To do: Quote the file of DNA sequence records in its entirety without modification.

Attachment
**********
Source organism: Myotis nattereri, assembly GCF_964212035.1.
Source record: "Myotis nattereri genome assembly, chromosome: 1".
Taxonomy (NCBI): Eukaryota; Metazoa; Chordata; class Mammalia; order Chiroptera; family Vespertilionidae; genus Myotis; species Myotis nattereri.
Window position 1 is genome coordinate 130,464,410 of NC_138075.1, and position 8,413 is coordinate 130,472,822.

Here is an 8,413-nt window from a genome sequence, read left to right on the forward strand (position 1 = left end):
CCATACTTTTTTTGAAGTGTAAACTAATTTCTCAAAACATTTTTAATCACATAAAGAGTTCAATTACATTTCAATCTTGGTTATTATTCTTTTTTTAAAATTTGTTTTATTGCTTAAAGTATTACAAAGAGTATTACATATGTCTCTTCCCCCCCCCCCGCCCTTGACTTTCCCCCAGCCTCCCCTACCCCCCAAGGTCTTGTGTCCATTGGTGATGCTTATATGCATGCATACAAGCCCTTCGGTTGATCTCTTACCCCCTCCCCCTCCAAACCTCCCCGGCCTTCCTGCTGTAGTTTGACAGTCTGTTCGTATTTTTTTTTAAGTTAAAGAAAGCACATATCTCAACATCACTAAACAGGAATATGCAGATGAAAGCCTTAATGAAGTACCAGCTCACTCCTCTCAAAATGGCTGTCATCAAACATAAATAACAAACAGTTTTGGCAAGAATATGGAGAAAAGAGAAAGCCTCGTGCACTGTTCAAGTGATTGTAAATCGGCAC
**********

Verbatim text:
Source organism: Myotis nattereri, assembly GCF_964212035.1.
Source record: "Myotis nattereri genome assembly, chromosome: 1".
Taxonomy (NCBI): Eukaryota; Metazoa; Chordata; class Mammalia; order Chiroptera; family Vespertilionidae; genus Myotis; species Myotis nattereri.
Window position 1 is genome coordinate 130,464,410 of NC_138075.1, and position 8,413 is coordinate 130,472,822.

Here is an 8,413-nt window from a genome sequence, read left to right on the forward strand (position 1 = left end):
CCATACTTTTTTTGAAGTGTAAACTAATTTCTCAAAACATTTTTAATCACATAAAGAGTTCAATTACATTTCAATCTTGGTTATTATTCTTTTTTTAAAATTTGTTTTATTGCTTAAAGTATTACAAAGAGTATTACATATGTCTCTTCCCCCCCCCCCGCCCTTGACTTTCCCCCAGCCTCCCCTACCCCCCAAGGTCTTGTGTCCATTGGTGATGCTTATATGCATGCATACAAGCCCTTCGGTTGATCTCTTACCCCCTCCCCCTCCAAACCTCCCCGGCCTTCCTGCTGTAGTTTGACAGTCTGTTCGTATTTTTTTTTAAGTTAAAGAAAGCACATATCTCAACATCACTAAACAGGAATATGCAGATGAAAGCCTTAATGAAGTACCAGCTCACTCCTCTCAAAATGGCTGTCATCAAACATAAATAACAAACAGTTTTGGCAAGAATATGGAGAAAAGAGAAAGCCTCGTGCACTGTTCAAGTGATTGTAAATCGGCAC